Liberia to Lose Millions: Investment Committee Head in Conflict Breach



Source: FrontPage africa

Global Witness
 

Global Witness has discovered that members of the Liberian House of Representatives have drafted legislation to reduce the annual fees paid by timber concessionaries by 80 percent. This could cost Liberians US$10.3 million a year in much needed revenue. In a clear conflict of interests, one of the lawmakers supporting the move holds shares in a logging firm that stands to benefit financially. The news comes as evidence mounts that the companies concerned are contributing next to nothing to Liberia’s development.
 

“Liberia’s logging companies knew their obligations when they signed their contracts,” says Jonathan Gant, Policy Advisor with Global Witness. “Concessionaires have been lobbying for years to reduce their taxes and now look set to succeed. It makes no sense that the Government of Liberia, which is desperate for money, is bowing to the interests of logging companies that have delivered so little to the country.”

The Liberian Government and donors, including the United States and the World Bank, have spent six years and tens of millions of dollars reforming the country’s forestry sector. Yet as the UN and other groups have reported, Liberia’s forestry laws have been breached repeatedly, allowing huge swathes of land to be given to companies that lack technical or financial capacity.[4] Companies are failing to deliver the benefits that they are contracted to provide to communities, leading to conflicts that have already claimed one life.

The proposed new law is not the first attempt by companies to substantially reduce the amount of tax they pay. In December 2008 and June 2009, the UN Panel of Experts reported on a deal struck between three companies and government officials whereby taxes would be reduced. The Panel described the agreement as ‘appearing to be a serious violation of the National Forestry Reform Law and the Public Procurement and Concessions Act’. This deal, which was rejected after being exposed, bears strong similarities to the terms of the bill now under consideration.

Global Witness is calling on Liberian lawmakers to reject the proposed changes to the tax regime and urges international donors to act to stop the incipient failure of forest sector reforms. The argument made for years by the government and donors alike – that industrial logging is justified by the revenues it generates for development – has again been comprehensively discredited. It is time that alternatives to industrial scale logging are given the urgent consideration they deserve.

“Logging companies have broken the law, are not performing, and are not creating jobs. The government and the donors must agree to scrap this failing system before all Liberia’s forests are chopped down and the rights of Liberian people are further trampled,” said Gant.

The draft law in question has emerged from Liberia’s House of Representatives, and is titled ‘An Act to Abolish the Payment of Land Rental Bid Premium on Contract Area in the Forestry Sector of the Liberian Economy’. The bill is accompanied by a ‘Report of the Joint Committee on Ways, Means and Finance, Judiciary and Agriculture, on the Act to Abolish Land Rental Bid Premium,’ also from the House of Representatives.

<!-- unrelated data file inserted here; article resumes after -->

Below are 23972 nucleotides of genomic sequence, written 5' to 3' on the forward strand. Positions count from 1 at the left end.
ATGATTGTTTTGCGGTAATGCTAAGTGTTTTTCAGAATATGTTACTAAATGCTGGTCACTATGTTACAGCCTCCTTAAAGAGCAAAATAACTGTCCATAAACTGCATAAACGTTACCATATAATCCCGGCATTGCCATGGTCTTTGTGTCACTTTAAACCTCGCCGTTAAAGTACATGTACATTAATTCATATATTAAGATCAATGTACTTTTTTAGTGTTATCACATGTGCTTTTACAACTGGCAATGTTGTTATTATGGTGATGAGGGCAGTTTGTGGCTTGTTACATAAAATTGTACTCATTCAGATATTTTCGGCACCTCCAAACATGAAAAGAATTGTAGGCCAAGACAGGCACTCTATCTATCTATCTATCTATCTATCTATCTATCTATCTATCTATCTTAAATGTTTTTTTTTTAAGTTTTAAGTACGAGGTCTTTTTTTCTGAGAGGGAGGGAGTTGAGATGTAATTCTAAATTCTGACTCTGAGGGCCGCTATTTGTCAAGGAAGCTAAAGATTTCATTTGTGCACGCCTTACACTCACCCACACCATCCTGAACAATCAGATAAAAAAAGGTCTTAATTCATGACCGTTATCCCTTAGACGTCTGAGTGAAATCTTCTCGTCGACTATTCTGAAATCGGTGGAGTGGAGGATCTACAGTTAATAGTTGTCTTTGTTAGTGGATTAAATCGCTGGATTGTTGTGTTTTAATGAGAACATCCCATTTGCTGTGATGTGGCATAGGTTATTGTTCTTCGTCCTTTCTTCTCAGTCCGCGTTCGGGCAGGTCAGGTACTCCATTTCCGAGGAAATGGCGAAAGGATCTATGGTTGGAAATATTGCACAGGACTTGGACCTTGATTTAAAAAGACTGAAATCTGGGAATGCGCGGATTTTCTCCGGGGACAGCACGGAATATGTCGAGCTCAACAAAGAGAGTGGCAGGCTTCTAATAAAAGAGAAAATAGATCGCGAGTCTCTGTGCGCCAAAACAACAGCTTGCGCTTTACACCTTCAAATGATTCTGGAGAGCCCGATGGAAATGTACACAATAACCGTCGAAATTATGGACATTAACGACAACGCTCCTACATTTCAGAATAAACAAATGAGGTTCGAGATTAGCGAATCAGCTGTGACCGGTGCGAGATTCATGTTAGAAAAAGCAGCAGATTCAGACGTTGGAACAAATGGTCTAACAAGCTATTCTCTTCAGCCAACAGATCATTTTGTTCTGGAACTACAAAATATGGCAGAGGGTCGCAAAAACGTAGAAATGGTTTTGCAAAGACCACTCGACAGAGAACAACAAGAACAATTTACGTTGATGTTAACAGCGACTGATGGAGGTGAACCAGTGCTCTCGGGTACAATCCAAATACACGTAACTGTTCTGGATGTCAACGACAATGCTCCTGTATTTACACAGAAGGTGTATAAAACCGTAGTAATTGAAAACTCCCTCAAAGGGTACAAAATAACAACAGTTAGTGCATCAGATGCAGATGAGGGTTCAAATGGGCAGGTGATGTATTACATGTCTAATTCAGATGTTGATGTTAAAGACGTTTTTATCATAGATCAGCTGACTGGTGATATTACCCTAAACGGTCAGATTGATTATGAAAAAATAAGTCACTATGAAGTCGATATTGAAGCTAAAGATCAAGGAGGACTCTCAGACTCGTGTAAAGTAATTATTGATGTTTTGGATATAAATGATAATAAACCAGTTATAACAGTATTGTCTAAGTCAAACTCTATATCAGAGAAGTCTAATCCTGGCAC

Global Witness has copies of the Articles of Incorporation of the logging concessionaire International Consultant Capital, dated 20 August 2007, which show that Moses Y Kollie owns 6% of the shares in the firm. Moses Y Kollie is also a member of the Liberian House of Representatives, representing Lofa County. Accompanying the draft law is a report of the Joint Committee on Ways, Means and Finance, Judiciary and Agriculture, on the Act to Abolish Land Rental Bid Premium, which includes signatures of members of the House of Representatives who support the proposed legislation. Moses Y Kollie is one of these signatories.

Kollie told FrontPageAfrica in a recent interview that the lack of monitoring or apparent reluctance to monitor the various concessions on the part of the National Investment Commission (NIC) is another factor many believe is hurting the country’s potential investment opportunities. Such comes in the midst of the NIC’s Chairman purported entanglement with conflict of interests in some of the concession agreements.

The Lofa representative furthered: “The National Investment Commission should be in the position to monitor these concessions, With an obvious golden package that is always put forth, Golden Veroleum’s package includes an oil factory mill that will be engaged with finished products.

Continued Kollie: “All of the concessions we have ratified in the agricultural sector are doing well expect for the ADA/LAP. Sime Darby is doing extremely well. When you have the chance to drive along the Bomi-Grand Cape Mount Highway, you will see that they are following in line in respect with their concession agreement. For the ADA, they have given some assurance that come October they will revamp the system because there is new management that will come in play, there will be some improvements.”

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